What nata means for you


Thomas Spanjaard’s ‘nata’ system now has a features description, plus how to patch and install, for those feeling adventurous.

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2 Comments on What nata means for you

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  1. Joe "Floid" Kanowitz says:

    Another question from me out in the peanut gallery…
    Has the ATA code grown anything like the “disk-level transaction clustering” patch being experimented with on NetBSD a few years ago?

    http://kerneltrap.org/node/410
    http://www.blasted-heath.com/nbsd/cluster/

    I questioned that at the time (as one of the anonymous cowards in the Kerneltrap thread, no less), but that was before I discovered the areal density of a cheap 120+GB ATA drive with no support for command queuing absolutely stomps any possible benefit from TCQ with older drives on a ‘plain old’ UWSCSI bus. On a single-user desktop, anyway.

    On top of that, I now I realize I may’ve misunderstood the thing and it may only be clustering transactions that were already contiguous, but I’m not doing a good job of actually reading the code while trying to get out the door for work. :}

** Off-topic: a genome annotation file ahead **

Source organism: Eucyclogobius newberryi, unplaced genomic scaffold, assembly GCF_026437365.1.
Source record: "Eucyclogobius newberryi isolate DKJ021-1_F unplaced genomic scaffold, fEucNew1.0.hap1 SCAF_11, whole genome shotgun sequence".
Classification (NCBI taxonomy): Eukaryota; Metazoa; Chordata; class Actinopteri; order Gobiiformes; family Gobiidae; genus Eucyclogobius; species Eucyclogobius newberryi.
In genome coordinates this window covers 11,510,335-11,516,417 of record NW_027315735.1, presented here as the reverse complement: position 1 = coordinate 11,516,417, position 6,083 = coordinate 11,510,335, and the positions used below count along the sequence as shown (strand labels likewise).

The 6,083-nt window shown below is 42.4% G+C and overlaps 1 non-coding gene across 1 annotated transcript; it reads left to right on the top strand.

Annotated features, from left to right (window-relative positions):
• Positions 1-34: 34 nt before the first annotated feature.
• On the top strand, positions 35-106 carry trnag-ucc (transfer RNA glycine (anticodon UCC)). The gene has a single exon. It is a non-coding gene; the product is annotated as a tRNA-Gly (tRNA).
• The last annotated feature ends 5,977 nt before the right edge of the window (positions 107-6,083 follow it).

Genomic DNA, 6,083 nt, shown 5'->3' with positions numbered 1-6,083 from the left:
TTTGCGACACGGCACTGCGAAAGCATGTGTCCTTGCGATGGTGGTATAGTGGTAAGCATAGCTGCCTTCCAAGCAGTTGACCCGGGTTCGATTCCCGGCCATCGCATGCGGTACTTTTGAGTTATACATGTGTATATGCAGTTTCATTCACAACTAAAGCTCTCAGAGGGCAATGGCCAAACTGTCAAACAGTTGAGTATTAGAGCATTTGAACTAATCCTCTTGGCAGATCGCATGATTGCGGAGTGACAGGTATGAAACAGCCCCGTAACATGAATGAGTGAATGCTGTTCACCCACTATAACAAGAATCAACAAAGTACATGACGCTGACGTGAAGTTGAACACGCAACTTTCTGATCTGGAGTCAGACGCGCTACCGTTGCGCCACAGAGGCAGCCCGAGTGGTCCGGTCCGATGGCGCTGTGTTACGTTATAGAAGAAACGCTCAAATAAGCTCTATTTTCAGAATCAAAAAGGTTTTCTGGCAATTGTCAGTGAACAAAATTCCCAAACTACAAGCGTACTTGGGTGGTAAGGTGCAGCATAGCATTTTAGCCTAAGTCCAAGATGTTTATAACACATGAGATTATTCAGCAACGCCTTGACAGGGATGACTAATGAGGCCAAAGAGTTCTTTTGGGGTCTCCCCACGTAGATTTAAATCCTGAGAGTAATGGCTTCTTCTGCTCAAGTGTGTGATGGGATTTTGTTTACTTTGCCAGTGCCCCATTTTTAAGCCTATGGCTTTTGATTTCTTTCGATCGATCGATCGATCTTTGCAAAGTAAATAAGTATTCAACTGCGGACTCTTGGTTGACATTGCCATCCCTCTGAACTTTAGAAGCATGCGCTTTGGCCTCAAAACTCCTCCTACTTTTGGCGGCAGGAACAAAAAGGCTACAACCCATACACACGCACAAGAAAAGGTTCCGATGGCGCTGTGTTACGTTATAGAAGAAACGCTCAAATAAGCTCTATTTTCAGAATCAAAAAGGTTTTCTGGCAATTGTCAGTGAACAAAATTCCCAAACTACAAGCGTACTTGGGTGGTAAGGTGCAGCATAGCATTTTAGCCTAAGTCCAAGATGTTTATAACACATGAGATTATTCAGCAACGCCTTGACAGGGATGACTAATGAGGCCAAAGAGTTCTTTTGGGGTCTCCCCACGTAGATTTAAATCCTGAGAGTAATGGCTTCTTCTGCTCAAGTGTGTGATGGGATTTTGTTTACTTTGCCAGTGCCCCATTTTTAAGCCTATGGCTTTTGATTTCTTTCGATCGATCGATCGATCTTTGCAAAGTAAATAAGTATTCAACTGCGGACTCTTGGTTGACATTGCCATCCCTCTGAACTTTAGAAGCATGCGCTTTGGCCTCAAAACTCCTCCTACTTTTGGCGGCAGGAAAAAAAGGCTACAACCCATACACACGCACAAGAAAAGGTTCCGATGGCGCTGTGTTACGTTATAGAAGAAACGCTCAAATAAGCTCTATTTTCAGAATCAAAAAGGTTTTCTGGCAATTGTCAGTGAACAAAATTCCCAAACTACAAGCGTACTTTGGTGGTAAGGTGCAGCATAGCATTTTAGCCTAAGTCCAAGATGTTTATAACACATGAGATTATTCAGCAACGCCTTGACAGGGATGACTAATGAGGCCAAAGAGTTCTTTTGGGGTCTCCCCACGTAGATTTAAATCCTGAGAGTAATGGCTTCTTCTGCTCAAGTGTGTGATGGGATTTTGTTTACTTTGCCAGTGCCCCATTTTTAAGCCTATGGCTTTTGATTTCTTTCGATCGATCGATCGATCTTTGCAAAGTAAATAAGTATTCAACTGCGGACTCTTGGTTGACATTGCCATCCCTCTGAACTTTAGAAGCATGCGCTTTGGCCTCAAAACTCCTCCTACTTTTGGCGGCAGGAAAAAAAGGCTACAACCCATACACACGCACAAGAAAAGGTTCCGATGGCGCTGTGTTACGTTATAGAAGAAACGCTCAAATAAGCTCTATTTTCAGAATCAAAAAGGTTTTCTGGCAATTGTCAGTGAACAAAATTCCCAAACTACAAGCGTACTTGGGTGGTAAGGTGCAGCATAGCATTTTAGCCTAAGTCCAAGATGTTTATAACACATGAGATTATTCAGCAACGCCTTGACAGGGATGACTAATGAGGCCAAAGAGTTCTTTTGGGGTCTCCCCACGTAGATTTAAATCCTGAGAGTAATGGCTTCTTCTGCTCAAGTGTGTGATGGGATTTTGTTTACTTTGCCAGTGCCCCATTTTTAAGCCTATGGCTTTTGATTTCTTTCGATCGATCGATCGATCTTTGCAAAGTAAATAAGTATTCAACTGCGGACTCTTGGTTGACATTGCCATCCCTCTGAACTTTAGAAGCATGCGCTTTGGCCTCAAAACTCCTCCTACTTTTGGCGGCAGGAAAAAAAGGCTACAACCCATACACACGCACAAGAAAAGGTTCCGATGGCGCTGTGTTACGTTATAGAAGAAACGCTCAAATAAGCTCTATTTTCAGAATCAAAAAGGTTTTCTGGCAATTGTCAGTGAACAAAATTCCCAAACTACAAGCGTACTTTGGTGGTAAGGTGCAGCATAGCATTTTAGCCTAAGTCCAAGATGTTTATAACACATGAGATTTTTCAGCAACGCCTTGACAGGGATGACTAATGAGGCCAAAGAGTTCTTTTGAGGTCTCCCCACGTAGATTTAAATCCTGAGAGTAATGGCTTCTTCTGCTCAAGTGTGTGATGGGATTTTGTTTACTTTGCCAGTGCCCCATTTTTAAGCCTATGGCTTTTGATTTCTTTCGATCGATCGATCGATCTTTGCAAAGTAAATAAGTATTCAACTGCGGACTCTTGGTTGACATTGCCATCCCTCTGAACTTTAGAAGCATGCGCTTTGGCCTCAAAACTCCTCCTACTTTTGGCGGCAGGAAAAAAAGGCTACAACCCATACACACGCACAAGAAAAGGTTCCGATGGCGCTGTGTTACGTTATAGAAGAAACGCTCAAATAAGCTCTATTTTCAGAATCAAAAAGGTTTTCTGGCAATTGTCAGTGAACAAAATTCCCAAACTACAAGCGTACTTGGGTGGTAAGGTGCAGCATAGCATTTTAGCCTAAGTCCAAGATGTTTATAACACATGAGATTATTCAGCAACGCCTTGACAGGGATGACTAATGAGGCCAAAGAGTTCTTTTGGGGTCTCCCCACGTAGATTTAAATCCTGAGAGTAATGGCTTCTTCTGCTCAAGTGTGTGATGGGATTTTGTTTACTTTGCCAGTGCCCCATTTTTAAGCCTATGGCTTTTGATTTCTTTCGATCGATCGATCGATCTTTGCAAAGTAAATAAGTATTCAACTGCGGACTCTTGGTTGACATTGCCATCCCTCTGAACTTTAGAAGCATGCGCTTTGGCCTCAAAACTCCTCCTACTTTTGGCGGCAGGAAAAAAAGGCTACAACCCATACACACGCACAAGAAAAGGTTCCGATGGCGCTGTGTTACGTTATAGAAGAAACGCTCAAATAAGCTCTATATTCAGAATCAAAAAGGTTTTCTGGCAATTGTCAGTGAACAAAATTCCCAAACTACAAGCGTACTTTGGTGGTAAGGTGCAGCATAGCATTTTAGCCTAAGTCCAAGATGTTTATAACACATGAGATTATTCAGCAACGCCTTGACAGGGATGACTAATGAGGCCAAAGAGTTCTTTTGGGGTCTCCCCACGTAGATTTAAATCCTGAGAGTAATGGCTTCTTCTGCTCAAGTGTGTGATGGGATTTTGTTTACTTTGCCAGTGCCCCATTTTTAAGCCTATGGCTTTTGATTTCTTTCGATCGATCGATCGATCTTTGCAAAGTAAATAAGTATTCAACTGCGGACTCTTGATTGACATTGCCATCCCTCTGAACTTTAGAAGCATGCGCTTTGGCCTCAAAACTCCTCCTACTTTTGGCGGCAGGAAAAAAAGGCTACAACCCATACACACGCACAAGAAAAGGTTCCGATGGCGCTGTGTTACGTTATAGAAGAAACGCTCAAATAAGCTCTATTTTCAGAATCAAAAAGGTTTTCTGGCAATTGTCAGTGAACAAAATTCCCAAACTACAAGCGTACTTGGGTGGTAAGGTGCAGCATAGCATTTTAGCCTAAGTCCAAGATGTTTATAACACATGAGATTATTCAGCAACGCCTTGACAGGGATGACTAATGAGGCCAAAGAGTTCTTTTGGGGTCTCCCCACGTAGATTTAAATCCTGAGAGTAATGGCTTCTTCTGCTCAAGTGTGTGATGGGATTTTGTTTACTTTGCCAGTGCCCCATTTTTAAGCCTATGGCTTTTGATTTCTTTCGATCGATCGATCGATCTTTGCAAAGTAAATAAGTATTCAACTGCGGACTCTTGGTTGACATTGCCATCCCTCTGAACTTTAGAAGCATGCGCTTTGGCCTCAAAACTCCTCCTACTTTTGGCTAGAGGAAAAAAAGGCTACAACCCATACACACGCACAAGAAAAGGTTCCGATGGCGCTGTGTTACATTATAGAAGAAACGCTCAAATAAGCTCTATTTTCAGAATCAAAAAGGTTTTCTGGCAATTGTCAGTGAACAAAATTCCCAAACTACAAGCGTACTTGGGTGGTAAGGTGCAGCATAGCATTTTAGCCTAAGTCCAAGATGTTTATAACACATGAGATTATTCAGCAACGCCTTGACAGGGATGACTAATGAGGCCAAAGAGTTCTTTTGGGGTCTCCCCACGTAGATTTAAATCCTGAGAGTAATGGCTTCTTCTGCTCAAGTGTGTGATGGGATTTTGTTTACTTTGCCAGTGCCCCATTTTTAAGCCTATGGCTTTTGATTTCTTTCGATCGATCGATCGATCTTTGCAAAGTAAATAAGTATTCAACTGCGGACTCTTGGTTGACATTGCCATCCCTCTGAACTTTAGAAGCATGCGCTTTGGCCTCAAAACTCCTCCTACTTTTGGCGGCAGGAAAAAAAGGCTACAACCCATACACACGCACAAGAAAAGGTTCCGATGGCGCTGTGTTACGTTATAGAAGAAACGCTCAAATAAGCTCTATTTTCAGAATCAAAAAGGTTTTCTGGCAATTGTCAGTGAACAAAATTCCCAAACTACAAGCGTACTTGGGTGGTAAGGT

[I do have time to notice that Storagereview.com’s “IOMeter File Server – 64 I/O in IO/Sec” test actually shows a difference between TCQ/NCQ and no queueing, though I also can’t tell if the scores are in any particular real-life units.]

  2. Joe "Floid" Kanowitz says:

    Another question from me out in the peanut gallery…
    Has the ATA code grown anything like the “disk-level transaction clustering” patch being experimented with on NetBSD a few years ago?

    http://kerneltrap.org/node/410
    http://www.blasted-heath.com/nbsd/cluster/

    I questioned that at the time (as one of the anonymous cowards in the Kerneltrap thread, no less), but that was before I discovered the areal density of a cheap 120+GB ATA drive with no support for command queuing absolutely stomps any possible benefit from TCQ with older drives on a ‘plain old’ UWSCSI bus. On a single-user desktop, anyway.

    On top of that, I now I realize I may’ve misunderstood the thing and it may only be clustering transactions that were already contiguous, but I’m not doing a good job of actually reading the code while trying to get out the door for work. :}

    [I do have time to notice that Storagereview.com’s “IOMeter File Server – 64 I/O in IO/Sec” test actually shows a difference between TCQ/NCQ and no queueing, though I also can’t tell if the scores are in any particular real-life units.]

    Now watch as I quite probably post this twice. :P

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